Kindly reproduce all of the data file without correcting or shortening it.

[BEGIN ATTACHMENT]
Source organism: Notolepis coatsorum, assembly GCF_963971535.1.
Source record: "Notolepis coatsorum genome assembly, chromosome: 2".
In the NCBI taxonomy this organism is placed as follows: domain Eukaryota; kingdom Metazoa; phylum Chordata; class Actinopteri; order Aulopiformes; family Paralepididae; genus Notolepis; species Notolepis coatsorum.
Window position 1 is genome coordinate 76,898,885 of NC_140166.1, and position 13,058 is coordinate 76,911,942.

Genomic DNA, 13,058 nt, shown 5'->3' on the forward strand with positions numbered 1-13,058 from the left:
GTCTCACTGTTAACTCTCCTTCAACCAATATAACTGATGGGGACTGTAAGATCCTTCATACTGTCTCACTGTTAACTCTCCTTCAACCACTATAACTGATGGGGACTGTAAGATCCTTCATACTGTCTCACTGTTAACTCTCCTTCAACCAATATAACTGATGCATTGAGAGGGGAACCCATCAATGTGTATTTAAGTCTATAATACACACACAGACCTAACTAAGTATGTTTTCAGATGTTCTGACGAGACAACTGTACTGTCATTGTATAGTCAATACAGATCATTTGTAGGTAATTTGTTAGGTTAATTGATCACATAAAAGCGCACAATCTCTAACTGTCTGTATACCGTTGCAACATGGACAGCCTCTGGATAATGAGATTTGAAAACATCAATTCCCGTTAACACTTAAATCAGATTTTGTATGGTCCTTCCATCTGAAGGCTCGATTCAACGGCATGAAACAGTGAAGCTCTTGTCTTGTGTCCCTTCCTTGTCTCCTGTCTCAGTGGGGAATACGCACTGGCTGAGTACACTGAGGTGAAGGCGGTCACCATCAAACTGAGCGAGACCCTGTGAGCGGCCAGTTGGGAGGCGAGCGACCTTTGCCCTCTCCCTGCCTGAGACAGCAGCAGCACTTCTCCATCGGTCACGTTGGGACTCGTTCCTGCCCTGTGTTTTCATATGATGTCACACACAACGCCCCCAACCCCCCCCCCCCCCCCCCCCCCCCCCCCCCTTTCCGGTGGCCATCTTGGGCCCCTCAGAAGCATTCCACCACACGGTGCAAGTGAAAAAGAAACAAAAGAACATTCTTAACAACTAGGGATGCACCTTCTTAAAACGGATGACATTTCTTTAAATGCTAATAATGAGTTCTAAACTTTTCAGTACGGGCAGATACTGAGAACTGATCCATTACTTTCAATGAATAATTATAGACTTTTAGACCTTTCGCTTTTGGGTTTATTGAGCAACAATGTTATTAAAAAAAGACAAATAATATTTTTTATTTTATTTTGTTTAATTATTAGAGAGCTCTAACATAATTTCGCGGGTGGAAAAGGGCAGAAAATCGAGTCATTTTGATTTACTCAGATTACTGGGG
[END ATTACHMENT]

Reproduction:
Source organism: Notolepis coatsorum, assembly GCF_963971535.1.
Source record: "Notolepis coatsorum genome assembly, chromosome: 2".
In the NCBI taxonomy this organism is placed as follows: domain Eukaryota; kingdom Metazoa; phylum Chordata; class Actinopteri; order Aulopiformes; family Paralepididae; genus Notolepis; species Notolepis coatsorum.
Window position 1 is genome coordinate 76,898,885 of NC_140166.1, and position 13,058 is coordinate 76,911,942.

Genomic DNA, 13,058 nt, shown 5'->3' on the forward strand with positions numbered 1-13,058 from the left:
GTCTCACTGTTAACTCTCCTTCAACCAATATAACTGATGGGGACTGTAAGATCCTTCATACTGTCTCACTGTTAACTCTCCTTCAACCACTATAACTGATGGGGACTGTAAGATCCTTCATACTGTCTCACTGTTAACTCTCCTTCAACCAATATAACTGATGCATTGAGAGGGGAACCCATCAATGTGTATTTAAGTCTATAATACACACACAGACCTAACTAAGTATGTTTTCAGATGTTCTGACGAGACAACTGTACTGTCATTGTATAGTCAATACAGATCATTTGTAGGTAATTTGTTAGGTTAATTGATCACATAAAAGCGCACAATCTCTAACTGTCTGTATACCGTTGCAACATGGACAGCCTCTGGATAATGAGATTTGAAAACATCAATTCCCGTTAACACTTAAATCAGATTTTGTATGGTCCTTCCATCTGAAGGCTCGATTCAACGGCATGAAACAGTGAAGCTCTTGTCTTGTGTCCCTTCCTTGTCTCCTGTCTCAGTGGGGAATACGCACTGGCTGAGTACACTGAGGTGAAGGCGGTCACCATCAAACTGAGCGAGACCCTGTGAGCGGCCAGTTGGGAGGCGAGCGACCTTTGCCCTCTCCCTGCCTGAGACAGCAGCAGCACTTCTCCATCGGTCACGTTGGGACTCGTTCCTGCCCTGTGTTTTCATATGATGTCACACACAACGCCCCCAACCCCCCCCCCCCCCCCCCCCCCCCCCCCCCTTTCCGGTGGCCATCTTGGGCCCCTCAGAAGCATTCCACCACACGGTGCAAGTGAAAAAGAAACAAAAGAACATTCTTAACAACTAGGGATGCACCTTCTTAAAACGGATGACATTTCTTTAAATGCTAATAATGAGTTCTAAACTTTTCAGTACGGGCAGATACTGAGAACTGATCCATTACTTTCAATGAATAATTATAGACTTTTAGACCTTTCGCTTTTGGGTTTATTGAGCAACAATGTTATTAAAAAAAGACAAATAATATTTTTTATTTTATTTTGTTTAATTATTAGAGAGCTCTAACATAATTTCGCGGGTGGAAAAGGGCAGAAAATCGAGTCATTTTGATTTACTCAGATTACTGGGG